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Business Consulting For The 21st Century Via A Holistic & Intelligent Approach

What Stick – Chapter 16

Consumed => “What Sticks – Chapter 16 (Marketing as a True Competitive Weapon)” by Rex Briggs and Greg Stuart.

— In our experience, as innovative as advertising is perceived, advertisers don’t innovate very well. Value add: It would seem that there’s a difference between being creative and being innovative. Yes, it does take creativity to be innovative. But it’s does not always follow that just because you’ve been creative, you’ve also been truly innovative. That is, creativity with the context of ads creation is  for the most part independent of approaching the whole process and industry with the intent to innovate.

— Few savvy marketers are really determined to drive their business, and they know to do that, they have to push the boundaries. They do this from either amazing foresight, or luck, or the best ones do it thought systematic, rapid experimentation and applied learning.

— What is your marketing R&D budget?

— If your company has a commitment to innovation and major R&D budgets for other parts of the business – such as product development or operational improvements – but not for marketing, that should raise a red flag.

Optimization and maximization.

— But the media landscape has changed. It’s no longer a mass-marketing landscape, and the use of marketing-mix models, which relied on mass-media marketing data, can therefore have the following two limitations.

— So. this approach to optimization put companies in the position of doing more and more of the “same old, same old,” when, in fact, what companies really need to be doing is finding new ways to measure their marketing and advertising campaigns.

— Applying the 70 / 20 / 10 solution for marketing.

— 70% of spending = supporting existing efforts

— 20% = extending and innovating existing efforts

— 10% = wild skunk works for new ideas

— The key is not in the spending, but in the exploring. Remember the “R” in R&D is research. To develop and try new things without capturing learning that can be applied to maximizing your marketing ROI is worthless.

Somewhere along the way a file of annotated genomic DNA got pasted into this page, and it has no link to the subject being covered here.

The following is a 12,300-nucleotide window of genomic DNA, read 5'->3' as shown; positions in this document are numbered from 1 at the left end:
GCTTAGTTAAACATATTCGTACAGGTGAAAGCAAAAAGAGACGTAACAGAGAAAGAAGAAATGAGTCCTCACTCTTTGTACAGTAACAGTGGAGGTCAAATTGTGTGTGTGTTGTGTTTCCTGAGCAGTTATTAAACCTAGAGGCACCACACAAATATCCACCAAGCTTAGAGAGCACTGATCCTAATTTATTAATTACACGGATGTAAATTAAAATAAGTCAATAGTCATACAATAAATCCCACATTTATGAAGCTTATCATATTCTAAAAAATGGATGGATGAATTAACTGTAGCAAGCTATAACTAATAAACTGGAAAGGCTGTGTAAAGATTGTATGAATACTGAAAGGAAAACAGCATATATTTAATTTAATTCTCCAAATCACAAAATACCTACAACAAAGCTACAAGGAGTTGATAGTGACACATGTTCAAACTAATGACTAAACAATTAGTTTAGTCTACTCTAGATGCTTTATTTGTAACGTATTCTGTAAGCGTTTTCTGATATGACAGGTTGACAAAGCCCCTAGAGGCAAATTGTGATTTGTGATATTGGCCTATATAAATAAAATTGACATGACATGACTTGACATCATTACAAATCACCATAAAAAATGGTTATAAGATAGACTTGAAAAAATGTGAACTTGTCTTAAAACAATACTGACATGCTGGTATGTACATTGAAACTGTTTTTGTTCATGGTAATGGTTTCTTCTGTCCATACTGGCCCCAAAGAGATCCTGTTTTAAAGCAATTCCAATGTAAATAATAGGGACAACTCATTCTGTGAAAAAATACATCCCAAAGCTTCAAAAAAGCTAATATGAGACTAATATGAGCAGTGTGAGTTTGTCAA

— We believe the marketers who will win battles in marketing are the markets who are able to learn faster and deploy that knowledge effectively.

— Many believe that the bigger ad budgets will always beat smaller one. We believe there has been a shift: It’s no longer true that big crushes small, but it is true that fast defeats slow. Value add: Do note that fast vs slow is not the speed of the project per se but the speed of correction and re-correction, etc.  The objective isn’t faster but trying to attain more iterative cycles in less time in order to achieve better and better results.

— Even at $500 per hour for top creative talent to develop new messages or new advertisements, communication your brands’ motivations in an even clearer and more compelling way has a huge lift on the impact of your advertising.

— Dedicating part of the 20 percent to creative A/B split tests across different media is key to increasing marketing ROI.

— Not many brands really look at the broad range of options available to them and systematically experiment. Much of the learning is serendipitous.

— Maybe sustaining innovations  is the altering of the reach and/or frequency of your campaigns.

— Our findings suggest a wide range  of optimal frequency by product, target, and context. With too little frequency, consumers will be unaffected. With too much frequency, the marketers wastes money and cuts into business profitability.

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